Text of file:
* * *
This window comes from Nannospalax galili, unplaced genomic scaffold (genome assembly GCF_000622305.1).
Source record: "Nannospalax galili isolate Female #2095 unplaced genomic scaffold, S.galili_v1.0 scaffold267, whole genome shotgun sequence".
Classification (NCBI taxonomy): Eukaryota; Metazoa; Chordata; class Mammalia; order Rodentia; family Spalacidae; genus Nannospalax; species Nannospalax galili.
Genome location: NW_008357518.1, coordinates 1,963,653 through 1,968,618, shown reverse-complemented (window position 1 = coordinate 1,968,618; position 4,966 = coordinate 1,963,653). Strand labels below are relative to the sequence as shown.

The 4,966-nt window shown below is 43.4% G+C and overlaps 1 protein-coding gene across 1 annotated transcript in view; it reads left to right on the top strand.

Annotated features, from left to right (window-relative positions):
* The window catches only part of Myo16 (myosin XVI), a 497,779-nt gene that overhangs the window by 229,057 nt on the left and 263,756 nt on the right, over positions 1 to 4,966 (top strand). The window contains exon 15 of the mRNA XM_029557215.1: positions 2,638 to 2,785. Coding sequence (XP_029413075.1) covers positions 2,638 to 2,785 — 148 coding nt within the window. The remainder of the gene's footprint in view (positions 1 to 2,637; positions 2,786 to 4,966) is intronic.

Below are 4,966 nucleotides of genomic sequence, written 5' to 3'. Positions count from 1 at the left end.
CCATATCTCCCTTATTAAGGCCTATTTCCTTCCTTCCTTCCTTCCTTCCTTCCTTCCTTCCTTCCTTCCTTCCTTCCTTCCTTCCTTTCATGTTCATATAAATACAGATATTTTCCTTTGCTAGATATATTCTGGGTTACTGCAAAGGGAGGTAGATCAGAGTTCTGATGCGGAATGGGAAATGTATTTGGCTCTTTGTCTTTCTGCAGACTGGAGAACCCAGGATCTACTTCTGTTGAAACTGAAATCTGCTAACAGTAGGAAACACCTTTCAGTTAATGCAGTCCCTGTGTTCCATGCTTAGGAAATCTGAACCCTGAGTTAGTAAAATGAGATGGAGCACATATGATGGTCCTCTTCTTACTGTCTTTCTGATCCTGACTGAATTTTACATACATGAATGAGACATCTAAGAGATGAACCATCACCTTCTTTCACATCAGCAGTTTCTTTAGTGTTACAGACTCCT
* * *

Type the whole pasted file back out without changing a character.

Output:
This window comes from Nannospalax galili, unplaced genomic scaffold (genome assembly GCF_000622305.1).
Source record: "Nannospalax galili isolate Female #2095 unplaced genomic scaffold, S.galili_v1.0 scaffold267, whole genome shotgun sequence".
Classification (NCBI taxonomy): Eukaryota; Metazoa; Chordata; class Mammalia; order Rodentia; family Spalacidae; genus Nannospalax; species Nannospalax galili.
Genome location: NW_008357518.1, coordinates 1,963,653 through 1,968,618, shown reverse-complemented (window position 1 = coordinate 1,968,618; position 4,966 = coordinate 1,963,653). Strand labels below are relative to the sequence as shown.

The 4,966-nt window shown below is 43.4% G+C and overlaps 1 protein-coding gene across 1 annotated transcript in view; it reads left to right on the top strand.

Annotated features, from left to right (window-relative positions):
* The window catches only part of Myo16 (myosin XVI), a 497,779-nt gene that overhangs the window by 229,057 nt on the left and 263,756 nt on the right, over positions 1 to 4,966 (top strand). The window contains exon 15 of the mRNA XM_029557215.1: positions 2,638 to 2,785. Coding sequence (XP_029413075.1) covers positions 2,638 to 2,785 — 148 coding nt within the window. The remainder of the gene's footprint in view (positions 1 to 2,637; positions 2,786 to 4,966) is intronic.

Below are 4,966 nucleotides of genomic sequence, written 5' to 3'. Positions count from 1 at the left end.
CCATATCTCCCTTATTAAGGCCTATTTCCTTCCTTCCTTCCTTCCTTCCTTCCTTCCTTCCTTCCTTCCTTCCTTCCTTCCTTCCTTTCATGTTCATATAAATACAGATATTTTCCTTTGCTAGATATATTCTGGGTTACTGCAAAGGGAGGTAGATCAGAGTTCTGATGCGGAATGGGAAATGTATTTGGCTCTTTGTCTTTCTGCAGACTGGAGAACCCAGGATCTACTTCTGTTGAAACTGAAATCTGCTAACAGTAGGAAACACCTTTCAGTTAATGCAGTCCCTGTGTTCCATGCTTAGGAAATCTGAACCCTGAGTTAGTAAAATGAGATGGAGCACATATGATGGTCCTCTTCTTACTGTCTTTCTGATCCTGACTGAATTTTACATACATGAATGAGACATCTAAGAGATGAACCATCACCTTCTTTCACATCAGCAGTTTCTTTAGTGTTACAGACTCCT